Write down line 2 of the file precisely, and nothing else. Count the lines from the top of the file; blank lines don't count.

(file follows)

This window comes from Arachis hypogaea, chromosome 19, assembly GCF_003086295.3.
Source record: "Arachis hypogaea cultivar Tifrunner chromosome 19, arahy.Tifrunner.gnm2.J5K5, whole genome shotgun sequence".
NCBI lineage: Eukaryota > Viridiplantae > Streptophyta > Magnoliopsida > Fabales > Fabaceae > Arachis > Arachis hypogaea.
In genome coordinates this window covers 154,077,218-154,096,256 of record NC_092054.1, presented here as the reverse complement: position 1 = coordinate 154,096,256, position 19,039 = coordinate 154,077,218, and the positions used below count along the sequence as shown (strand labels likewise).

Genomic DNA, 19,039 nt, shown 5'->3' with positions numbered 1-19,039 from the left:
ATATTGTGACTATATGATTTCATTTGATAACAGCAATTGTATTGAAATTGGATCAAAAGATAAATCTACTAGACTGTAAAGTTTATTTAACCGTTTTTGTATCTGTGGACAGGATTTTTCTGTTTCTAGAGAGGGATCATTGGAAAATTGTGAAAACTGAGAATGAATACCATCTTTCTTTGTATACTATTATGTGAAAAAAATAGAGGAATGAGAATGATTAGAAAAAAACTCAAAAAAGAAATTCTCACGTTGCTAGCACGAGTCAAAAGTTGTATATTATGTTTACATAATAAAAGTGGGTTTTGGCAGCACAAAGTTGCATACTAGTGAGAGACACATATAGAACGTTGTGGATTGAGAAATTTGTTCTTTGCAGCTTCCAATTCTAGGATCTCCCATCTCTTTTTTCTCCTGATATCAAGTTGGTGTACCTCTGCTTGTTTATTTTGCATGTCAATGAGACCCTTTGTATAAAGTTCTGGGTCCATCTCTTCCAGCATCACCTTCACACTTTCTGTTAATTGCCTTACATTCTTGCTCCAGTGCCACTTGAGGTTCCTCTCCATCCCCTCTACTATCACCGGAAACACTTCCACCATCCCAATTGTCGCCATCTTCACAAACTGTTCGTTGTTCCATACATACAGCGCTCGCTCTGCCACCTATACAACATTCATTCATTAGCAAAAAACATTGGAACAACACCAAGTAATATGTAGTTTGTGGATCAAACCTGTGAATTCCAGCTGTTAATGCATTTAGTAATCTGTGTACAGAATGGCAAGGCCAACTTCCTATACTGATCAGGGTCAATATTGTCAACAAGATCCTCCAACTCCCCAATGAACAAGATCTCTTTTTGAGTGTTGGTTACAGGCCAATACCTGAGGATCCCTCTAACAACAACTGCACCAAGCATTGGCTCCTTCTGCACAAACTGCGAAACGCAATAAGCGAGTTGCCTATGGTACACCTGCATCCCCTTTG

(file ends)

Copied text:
Source record: "Arachis hypogaea cultivar Tifrunner chromosome 19, arahy.Tifrunner.gnm2.J5K5, whole genome shotgun sequence".